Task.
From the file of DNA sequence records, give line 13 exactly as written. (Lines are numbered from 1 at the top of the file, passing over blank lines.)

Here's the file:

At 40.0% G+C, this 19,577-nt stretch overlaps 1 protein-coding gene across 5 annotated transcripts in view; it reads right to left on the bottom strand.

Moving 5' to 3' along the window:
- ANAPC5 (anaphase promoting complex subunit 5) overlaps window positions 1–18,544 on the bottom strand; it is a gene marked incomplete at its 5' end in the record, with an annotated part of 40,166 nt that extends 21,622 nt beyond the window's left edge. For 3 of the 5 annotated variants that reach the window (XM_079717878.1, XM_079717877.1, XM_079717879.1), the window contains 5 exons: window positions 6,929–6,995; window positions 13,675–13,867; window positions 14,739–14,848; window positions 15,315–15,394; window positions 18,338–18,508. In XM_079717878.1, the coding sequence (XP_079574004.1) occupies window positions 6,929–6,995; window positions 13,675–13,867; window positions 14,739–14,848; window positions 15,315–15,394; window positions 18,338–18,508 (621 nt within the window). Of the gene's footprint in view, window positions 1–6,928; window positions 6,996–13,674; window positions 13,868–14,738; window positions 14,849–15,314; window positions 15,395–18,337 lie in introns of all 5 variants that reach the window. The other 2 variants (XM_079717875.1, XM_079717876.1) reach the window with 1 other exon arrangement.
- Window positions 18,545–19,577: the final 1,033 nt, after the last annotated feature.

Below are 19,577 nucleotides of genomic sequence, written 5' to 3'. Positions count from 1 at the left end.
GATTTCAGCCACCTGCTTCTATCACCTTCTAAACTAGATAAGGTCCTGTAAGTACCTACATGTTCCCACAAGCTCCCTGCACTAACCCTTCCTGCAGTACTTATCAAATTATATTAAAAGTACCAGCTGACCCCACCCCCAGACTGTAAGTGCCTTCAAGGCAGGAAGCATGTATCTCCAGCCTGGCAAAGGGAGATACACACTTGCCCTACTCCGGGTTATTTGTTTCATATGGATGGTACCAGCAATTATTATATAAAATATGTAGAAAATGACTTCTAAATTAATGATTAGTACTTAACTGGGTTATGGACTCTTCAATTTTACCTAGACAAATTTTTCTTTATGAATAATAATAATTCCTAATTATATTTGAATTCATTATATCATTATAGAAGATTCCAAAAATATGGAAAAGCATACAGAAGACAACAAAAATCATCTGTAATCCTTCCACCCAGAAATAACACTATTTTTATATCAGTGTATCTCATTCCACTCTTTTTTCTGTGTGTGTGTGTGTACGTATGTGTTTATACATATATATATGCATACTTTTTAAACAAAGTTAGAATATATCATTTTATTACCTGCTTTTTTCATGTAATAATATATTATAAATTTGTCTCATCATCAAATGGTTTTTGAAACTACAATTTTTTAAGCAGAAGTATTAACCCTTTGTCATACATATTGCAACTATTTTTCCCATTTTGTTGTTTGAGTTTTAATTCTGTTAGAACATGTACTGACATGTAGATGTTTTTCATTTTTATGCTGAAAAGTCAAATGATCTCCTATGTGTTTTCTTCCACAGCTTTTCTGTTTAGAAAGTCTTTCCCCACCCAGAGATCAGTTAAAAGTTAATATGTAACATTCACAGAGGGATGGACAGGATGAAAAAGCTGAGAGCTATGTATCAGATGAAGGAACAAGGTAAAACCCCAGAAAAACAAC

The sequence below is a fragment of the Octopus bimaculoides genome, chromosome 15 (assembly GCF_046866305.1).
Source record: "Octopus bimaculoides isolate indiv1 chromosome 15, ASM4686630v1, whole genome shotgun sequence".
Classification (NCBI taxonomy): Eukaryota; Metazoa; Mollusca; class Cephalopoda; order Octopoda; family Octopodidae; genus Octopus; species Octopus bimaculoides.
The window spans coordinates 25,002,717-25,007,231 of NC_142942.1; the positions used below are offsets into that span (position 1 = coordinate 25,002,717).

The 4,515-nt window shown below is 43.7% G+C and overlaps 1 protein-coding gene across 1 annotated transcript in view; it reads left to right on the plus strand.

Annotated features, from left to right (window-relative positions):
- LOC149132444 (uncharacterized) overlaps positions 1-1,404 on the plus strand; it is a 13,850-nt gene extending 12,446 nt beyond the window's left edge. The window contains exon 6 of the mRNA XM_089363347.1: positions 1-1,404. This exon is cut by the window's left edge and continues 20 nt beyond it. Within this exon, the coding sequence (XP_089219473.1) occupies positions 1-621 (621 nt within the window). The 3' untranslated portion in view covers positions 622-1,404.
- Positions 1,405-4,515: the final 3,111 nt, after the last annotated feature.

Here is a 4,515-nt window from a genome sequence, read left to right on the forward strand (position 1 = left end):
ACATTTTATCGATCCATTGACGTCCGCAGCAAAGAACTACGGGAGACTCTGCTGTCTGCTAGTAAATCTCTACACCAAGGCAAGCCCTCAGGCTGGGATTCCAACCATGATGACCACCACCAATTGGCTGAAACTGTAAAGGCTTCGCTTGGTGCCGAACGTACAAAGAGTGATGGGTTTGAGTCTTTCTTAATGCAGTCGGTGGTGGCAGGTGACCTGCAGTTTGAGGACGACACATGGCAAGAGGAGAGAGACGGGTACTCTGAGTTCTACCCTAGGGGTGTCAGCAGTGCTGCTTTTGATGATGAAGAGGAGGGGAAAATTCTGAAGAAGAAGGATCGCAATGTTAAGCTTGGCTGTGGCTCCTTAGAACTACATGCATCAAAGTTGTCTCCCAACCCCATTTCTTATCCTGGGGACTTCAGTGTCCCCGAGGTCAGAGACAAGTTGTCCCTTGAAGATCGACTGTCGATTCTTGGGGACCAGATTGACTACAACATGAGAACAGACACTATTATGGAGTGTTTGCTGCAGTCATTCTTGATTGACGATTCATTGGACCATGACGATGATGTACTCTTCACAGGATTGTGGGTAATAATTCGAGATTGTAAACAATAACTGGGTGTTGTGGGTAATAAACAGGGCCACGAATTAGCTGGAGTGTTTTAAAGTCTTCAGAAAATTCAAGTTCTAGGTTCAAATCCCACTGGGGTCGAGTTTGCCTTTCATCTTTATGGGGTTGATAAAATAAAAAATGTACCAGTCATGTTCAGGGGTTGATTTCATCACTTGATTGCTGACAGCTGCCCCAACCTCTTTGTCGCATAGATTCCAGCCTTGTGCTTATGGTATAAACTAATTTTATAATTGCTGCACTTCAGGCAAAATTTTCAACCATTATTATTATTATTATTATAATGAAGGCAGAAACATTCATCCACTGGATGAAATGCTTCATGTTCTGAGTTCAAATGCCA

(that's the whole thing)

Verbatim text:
- LOC149132444 (uncharacterized) overlaps positions 1-1,404 on the plus strand; it is a 13,850-nt gene extending 12,446 nt beyond the window's left edge. The window contains exon 6 of the mRNA XM_089363347.1: positions 1-1,404. This exon is cut by the window's left edge and continues 20 nt beyond it. Within this exon, the coding sequence (XP_089219473.1) occupies positions 1-621 (621 nt within the window). The 3' untranslated portion in view covers positions 622-1,404.